The cost of commuting

It is about 45 miles (70 km) from Baltimore to the NIH campus in Bethesda, MD.  If I were to travel the entire distance using public transit it would cost over 20 dollars for a return trip (one way bus fare in Baltimore is $1.60, commuter rail (Marc train) fare is $7.00, and Metro fare in DC is $3.65 ($3.85 during peak hours)).  That amounts to over $100 per week and $5000 per year.  If I bought a  monthly rail pass, then I could cut the cost down by 75% or so.  Now if instead I were to drive everyday,  ninety miles per day is equivalent to 22,500 miles per year.  A car that could travel 30 miles per gallon of gasoline would use 750 gallons a year.  At the current price of $3 per gallon, this would be $2250 per year.  If I drive my car for ten years and it cost twenty thousand dollars then that is an additional $2000 per year.  Insurance, fees, maintenance and repairs probably costs another $2000 per year so driving would cost about $6000 per year.  If I drove a cheaper and more efficient car then I could bring this cost down to $5000 per year.  Thus, driving is economically competitive with public transit.  Add in the fact that I would own a car anyway even if I didn’t use it to commute to work and driving is the less expensive choice.

How is this possible?  Well one cost that I didn’t account for is parking.  The NIH happens to have a large campus where parking is nominally free.  Although if I chose not to drive, I could receive a public transit subsidy of  up to $110 per month or $1320 per year.  If the NIH were located in downtown Washington DC, parking could cost over $400 per month or $5000 per year.  So the real reason driving is competitive with public transit is because parking is subsidized.  If I  worked in an urban center  where parking is expensive then driving would be much more expensive than public transit.  Driving is further subsidized because roads and highways are funded by tax dollars while the cost of maintaining transit stations and tracks are only partially funded by taxes.  If transportation infrastructure were publically funded or if subsidies for roads and parking did not exist then public transit would be the prohibitive cost effective option.




3 thoughts on “The cost of commuting

  1. Well, in Manhattan the cost of parking is ~ $30/day, and having a parking space for a car is equivalent to renting an apartment in other cities. Not to mention that they took out multiple lanes on major avenues recently to put in bike lanes, so driving is far slower than public transit if you’re coming from outside the city, esp. if it happens to be summertime and they close down an additional two avenues for biking. So definitely ditching the car is a pretty good idea if you live in Manhattan proper.

    Time-wise: cross-town at rush hour: fastest option is to bike/run – even walking can be faster than taking a bus or taxi due to frequent stop lights. Taxi is pretty economical with 4 people. Train is better for long distance but the stations can be a bit far. When you add in the time for parking the car definitely loses. I’ve had good experiences with car-sharing, though – parking, gas, and insurance is included with the hourly fees.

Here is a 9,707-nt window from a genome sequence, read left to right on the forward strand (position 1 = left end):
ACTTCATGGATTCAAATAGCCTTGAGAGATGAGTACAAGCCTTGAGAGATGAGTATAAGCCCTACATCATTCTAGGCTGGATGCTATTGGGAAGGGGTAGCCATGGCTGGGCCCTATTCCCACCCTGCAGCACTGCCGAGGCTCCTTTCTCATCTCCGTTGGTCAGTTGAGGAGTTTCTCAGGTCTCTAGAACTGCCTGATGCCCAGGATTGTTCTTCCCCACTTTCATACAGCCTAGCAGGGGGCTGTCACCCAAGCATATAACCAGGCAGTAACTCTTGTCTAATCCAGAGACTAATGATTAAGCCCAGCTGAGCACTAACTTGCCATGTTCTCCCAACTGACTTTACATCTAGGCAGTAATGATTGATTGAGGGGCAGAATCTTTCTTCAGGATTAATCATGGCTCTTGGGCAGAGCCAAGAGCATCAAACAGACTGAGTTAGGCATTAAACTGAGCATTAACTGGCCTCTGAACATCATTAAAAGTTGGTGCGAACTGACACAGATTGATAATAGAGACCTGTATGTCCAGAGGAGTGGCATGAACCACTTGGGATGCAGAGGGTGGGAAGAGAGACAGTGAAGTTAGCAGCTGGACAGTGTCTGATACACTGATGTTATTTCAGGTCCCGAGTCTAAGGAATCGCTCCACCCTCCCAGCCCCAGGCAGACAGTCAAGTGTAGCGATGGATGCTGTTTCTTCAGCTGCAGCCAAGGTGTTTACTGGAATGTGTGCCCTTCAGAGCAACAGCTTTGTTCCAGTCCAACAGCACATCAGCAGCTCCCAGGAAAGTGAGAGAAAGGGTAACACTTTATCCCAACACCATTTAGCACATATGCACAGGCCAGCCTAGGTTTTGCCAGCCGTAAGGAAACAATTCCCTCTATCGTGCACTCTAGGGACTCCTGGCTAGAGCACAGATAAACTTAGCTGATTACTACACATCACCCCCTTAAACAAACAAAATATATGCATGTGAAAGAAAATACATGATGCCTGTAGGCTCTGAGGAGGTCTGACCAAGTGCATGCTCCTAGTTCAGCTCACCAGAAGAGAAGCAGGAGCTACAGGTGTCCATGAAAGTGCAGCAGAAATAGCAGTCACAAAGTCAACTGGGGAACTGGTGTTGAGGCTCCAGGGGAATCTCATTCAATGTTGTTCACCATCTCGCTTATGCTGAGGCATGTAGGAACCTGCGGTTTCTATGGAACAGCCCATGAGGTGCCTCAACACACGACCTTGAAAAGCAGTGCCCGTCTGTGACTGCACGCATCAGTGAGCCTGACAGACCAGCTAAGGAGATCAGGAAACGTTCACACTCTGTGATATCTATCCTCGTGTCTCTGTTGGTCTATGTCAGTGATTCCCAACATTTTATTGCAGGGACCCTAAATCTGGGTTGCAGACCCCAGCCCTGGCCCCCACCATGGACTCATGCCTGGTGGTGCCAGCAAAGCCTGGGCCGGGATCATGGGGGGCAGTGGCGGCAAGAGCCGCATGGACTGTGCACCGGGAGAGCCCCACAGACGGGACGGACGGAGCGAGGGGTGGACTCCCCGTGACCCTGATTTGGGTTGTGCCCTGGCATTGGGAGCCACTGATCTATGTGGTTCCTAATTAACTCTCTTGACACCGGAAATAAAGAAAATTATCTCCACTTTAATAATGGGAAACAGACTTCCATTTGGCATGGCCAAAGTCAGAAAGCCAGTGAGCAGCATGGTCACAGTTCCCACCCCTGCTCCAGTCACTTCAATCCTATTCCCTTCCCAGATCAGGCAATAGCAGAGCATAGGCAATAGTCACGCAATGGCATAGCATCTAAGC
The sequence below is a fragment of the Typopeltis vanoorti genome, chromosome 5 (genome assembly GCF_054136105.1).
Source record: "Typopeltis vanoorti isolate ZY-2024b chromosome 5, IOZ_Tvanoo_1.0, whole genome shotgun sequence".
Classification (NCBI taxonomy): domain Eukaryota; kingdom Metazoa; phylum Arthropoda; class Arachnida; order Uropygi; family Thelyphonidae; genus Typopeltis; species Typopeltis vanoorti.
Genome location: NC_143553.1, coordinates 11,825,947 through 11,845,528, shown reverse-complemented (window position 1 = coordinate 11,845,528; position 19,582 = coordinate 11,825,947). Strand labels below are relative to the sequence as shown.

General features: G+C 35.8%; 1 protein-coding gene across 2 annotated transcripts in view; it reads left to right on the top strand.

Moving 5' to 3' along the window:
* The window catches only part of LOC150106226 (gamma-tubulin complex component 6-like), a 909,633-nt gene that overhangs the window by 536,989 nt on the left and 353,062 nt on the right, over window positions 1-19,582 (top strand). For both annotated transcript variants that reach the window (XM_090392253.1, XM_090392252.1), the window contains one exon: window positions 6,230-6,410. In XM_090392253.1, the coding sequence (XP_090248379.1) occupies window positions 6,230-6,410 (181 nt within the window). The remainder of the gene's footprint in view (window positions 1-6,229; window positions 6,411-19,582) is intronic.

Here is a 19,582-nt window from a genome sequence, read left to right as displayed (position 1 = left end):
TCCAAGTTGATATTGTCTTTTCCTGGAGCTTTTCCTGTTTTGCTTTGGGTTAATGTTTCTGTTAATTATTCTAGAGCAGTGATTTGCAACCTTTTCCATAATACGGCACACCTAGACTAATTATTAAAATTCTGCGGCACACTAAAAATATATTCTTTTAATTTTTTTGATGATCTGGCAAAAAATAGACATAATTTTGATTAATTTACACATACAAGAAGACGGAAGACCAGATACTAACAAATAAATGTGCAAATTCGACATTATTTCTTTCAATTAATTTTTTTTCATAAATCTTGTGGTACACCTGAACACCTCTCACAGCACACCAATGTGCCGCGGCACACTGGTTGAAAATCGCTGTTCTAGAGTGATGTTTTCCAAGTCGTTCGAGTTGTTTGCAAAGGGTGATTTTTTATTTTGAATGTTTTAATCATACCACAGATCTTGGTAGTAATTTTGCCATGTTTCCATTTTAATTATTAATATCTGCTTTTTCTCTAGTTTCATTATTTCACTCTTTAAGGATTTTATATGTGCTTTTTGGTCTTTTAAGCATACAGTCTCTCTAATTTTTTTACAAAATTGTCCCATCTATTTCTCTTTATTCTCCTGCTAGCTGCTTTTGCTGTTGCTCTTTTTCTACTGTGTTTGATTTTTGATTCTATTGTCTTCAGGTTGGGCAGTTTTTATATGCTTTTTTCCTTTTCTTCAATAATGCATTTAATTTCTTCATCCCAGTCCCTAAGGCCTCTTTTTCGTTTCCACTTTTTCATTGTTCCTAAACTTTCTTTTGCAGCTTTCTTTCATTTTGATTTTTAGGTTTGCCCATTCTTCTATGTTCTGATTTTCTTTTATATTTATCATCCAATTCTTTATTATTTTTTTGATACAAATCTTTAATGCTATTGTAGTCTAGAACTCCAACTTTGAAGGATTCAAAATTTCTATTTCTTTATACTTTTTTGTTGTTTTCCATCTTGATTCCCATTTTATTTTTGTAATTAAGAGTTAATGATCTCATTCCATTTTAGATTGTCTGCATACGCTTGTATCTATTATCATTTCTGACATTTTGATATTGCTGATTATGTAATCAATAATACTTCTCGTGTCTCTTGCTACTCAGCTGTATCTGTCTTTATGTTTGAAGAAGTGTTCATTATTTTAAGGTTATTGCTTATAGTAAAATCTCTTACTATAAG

The best thing about Manhattan is that things are walking distance apart so it’s actually convenient to walk everywhere. You can live without a car in DC but things are spaced for driving, not walking (think 15 minutes to cross a huge parking lot to get to the store).

    The reason I don’t think public transportation will work in the US is because it’s too big physically. Europe has a small densely packed area, so it’s practical to make public transit work. There are very few places where one can easily live without a car and I don’t know that we could ever build enough infrastructure to make it practical. DC is actually very good public transportation wise for the US but it’s just not very convenient for most places outside the very dense core. Public transportation only really works well in super-dense urban areas…

    Hence, I live in one and am happily car-free. The only problem is that I’ve actually had more run-ins with the insane bike messengers here than cars… they run red lights and ride the wrong way up one-way streets, and I forget that I have to look for them too when I cross the street.


  2. The whole equation is really screwed up by subsidies. On the one hand, gas taxes are probably $1 too low and parking is oversupplied thanks to oppressive land use regimes in place throughout the united states, resulting in its undervaluation. On the other hand, commuter rail is subsidized a ridiculous amount. People overall just pay much less for transportation than they should. Additionally, everyone needs to do more transportation, because urban zoning restrictions ban densification and walkable communities.

    For whatever foolish reason though I give up all those subsidies, bite the bullet by overpaying for my apartment, and walk to work (I live in the East Village in New York).


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